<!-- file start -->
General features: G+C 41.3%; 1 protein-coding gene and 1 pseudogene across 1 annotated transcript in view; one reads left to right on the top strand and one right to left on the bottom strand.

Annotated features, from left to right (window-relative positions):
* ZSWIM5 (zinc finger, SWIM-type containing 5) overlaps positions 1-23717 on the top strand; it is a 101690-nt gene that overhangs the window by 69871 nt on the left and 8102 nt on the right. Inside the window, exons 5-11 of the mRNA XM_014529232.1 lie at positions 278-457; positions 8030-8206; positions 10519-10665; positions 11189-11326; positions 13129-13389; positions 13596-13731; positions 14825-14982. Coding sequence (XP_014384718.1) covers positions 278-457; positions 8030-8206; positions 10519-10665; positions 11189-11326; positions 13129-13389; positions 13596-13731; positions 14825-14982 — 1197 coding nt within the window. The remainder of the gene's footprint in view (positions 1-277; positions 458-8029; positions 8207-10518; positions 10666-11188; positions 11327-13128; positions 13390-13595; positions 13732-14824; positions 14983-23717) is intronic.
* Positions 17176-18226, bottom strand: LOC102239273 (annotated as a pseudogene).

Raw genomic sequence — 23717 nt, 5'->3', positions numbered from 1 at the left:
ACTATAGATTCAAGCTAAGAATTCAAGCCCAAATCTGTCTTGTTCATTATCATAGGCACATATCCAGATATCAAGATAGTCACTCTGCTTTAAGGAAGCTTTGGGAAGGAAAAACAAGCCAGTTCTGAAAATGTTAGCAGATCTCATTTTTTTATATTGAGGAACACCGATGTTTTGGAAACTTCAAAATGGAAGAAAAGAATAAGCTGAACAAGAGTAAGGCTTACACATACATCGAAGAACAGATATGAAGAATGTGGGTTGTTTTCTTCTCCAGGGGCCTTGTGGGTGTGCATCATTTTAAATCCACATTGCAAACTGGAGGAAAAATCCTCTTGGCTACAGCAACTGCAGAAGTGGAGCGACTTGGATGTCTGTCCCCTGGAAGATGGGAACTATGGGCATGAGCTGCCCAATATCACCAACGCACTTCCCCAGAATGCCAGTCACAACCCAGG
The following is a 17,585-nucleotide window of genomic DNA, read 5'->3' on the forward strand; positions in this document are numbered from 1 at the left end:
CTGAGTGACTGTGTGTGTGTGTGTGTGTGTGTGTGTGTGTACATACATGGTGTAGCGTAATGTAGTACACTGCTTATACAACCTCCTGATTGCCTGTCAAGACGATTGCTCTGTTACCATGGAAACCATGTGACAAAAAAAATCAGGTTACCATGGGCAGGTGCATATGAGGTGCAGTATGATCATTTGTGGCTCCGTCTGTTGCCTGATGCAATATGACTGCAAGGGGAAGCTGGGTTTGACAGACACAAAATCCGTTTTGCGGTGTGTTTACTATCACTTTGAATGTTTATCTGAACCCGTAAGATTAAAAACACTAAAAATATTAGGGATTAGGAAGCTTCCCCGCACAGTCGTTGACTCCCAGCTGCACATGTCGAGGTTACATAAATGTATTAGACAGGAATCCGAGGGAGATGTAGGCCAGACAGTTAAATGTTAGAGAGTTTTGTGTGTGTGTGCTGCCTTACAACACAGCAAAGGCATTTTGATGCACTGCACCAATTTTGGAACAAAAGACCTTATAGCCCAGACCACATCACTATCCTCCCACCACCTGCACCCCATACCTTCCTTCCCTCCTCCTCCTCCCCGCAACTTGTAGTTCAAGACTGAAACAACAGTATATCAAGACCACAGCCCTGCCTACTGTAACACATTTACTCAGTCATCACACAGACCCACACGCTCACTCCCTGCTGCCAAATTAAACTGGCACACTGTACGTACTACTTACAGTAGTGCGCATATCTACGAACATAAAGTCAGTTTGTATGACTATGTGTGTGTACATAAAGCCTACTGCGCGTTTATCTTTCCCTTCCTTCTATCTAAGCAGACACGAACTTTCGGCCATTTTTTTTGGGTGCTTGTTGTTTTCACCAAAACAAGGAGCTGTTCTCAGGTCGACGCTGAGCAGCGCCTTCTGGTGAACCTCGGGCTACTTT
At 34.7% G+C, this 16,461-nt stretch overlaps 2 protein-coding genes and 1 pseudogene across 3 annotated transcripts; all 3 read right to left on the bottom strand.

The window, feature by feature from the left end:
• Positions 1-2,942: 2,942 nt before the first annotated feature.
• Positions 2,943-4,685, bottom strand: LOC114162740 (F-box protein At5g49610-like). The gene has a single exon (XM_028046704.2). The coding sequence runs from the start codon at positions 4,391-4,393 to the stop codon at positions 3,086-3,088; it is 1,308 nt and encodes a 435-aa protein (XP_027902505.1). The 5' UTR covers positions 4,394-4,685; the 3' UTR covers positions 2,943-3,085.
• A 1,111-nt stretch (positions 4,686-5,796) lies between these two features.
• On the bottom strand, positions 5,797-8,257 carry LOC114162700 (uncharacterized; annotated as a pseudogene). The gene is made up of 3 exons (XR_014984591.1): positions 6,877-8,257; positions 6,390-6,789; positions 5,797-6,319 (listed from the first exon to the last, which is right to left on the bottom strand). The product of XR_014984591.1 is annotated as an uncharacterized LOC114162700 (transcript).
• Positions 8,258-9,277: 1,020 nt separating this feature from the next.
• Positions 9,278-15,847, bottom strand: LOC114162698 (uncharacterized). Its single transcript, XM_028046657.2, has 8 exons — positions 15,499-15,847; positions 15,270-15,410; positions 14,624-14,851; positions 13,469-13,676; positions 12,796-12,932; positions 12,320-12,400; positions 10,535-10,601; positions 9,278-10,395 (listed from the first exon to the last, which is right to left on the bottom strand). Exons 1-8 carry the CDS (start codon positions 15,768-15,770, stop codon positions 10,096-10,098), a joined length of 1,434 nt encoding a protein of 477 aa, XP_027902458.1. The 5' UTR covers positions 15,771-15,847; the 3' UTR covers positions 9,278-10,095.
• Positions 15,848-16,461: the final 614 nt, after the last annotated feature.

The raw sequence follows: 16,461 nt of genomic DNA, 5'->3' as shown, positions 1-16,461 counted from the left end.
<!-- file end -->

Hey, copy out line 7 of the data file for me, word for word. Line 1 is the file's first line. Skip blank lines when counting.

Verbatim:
The following is a 17,585-nucleotide window of genomic DNA, read 5'->3' on the forward strand; positions in this document are numbered from 1 at the left end: